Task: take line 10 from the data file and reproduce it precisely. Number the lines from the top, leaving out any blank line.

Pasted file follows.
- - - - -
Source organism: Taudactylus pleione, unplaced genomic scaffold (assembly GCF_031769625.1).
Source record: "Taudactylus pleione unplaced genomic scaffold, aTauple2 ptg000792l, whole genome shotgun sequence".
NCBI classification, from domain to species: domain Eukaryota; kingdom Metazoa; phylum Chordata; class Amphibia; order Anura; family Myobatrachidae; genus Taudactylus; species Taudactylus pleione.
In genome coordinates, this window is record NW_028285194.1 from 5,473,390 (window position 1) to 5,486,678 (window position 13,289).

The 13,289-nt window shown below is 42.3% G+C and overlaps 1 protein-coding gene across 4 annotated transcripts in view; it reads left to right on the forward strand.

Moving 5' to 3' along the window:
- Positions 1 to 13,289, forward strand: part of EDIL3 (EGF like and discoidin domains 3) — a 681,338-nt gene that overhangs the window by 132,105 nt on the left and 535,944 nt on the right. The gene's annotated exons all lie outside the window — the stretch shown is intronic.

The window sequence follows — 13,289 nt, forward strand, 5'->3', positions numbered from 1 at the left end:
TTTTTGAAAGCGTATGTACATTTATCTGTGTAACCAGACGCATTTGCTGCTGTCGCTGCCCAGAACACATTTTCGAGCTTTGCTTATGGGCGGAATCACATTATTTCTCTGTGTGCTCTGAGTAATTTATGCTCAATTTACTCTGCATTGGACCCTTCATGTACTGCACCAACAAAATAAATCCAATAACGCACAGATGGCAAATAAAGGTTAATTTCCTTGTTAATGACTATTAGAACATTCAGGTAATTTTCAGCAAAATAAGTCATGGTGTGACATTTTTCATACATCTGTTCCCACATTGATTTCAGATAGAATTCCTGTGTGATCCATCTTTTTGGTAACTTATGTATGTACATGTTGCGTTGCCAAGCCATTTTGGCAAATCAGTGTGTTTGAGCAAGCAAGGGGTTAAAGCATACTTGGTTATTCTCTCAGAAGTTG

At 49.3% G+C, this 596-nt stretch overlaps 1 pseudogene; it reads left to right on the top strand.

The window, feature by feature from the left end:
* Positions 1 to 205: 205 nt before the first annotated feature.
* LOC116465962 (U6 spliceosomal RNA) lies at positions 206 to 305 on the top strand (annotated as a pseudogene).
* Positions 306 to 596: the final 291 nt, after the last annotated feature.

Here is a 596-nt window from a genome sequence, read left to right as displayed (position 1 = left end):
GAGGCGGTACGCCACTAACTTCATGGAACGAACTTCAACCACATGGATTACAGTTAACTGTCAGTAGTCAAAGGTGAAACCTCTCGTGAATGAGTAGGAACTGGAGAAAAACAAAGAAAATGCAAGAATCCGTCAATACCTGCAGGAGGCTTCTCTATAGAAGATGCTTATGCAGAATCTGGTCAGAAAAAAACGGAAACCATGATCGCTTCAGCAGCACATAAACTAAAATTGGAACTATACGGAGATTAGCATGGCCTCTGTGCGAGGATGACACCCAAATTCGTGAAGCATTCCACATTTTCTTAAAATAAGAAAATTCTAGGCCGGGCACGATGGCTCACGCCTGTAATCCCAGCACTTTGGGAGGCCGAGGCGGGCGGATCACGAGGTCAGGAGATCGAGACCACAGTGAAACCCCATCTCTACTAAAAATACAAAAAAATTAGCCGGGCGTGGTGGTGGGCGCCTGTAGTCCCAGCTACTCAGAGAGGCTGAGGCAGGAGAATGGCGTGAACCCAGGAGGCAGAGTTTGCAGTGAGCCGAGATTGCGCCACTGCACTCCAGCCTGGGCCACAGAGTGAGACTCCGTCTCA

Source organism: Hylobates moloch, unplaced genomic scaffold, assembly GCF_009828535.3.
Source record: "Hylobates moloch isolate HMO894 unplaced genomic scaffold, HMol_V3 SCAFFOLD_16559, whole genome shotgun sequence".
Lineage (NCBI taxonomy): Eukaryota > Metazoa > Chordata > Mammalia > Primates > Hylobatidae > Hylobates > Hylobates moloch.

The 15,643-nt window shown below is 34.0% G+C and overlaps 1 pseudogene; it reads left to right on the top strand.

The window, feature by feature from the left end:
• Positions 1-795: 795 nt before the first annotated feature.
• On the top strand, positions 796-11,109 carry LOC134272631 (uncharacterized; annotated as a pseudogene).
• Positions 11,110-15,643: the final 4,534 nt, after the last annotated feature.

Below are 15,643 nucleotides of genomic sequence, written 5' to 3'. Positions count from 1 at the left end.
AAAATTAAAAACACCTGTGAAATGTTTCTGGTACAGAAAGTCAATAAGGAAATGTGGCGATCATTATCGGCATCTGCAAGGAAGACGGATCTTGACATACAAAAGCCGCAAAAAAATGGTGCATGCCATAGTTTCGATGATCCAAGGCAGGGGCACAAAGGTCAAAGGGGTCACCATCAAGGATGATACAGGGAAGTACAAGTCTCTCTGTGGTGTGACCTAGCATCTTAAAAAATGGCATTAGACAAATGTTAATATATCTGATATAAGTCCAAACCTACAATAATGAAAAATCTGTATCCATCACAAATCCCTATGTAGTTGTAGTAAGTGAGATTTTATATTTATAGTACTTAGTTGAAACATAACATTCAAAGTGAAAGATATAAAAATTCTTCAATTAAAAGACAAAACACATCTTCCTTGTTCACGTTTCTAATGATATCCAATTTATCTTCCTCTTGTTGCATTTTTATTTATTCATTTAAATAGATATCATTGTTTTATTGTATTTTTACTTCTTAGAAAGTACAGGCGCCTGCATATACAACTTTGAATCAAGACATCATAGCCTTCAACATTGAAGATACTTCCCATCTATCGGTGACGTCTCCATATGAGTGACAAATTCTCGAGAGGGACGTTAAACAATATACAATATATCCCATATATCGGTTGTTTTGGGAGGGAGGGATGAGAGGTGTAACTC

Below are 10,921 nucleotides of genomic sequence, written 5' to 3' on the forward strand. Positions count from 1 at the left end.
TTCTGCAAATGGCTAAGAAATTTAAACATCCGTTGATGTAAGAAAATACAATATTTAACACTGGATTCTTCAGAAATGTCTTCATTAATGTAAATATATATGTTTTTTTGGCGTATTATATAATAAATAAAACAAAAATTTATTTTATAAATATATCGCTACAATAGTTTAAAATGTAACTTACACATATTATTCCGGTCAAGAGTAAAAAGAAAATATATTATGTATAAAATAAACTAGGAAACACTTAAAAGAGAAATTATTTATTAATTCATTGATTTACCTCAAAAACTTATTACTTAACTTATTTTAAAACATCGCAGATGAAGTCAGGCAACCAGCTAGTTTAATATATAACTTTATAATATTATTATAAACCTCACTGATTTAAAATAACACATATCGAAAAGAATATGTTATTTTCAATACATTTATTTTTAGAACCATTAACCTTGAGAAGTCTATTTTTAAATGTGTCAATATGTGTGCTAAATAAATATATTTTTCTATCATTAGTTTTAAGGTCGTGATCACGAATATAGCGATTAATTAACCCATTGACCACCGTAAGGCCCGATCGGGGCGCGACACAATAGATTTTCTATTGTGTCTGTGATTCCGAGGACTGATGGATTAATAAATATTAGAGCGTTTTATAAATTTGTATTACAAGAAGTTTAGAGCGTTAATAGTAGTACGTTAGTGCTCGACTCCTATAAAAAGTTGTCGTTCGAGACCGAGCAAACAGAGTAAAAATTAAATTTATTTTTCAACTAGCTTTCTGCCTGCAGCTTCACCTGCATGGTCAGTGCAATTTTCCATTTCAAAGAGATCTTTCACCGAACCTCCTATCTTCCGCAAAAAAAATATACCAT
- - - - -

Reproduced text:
At 49.3% G+C, this 596-nt stretch overlaps 1 pseudogene; it reads left to right on the top strand.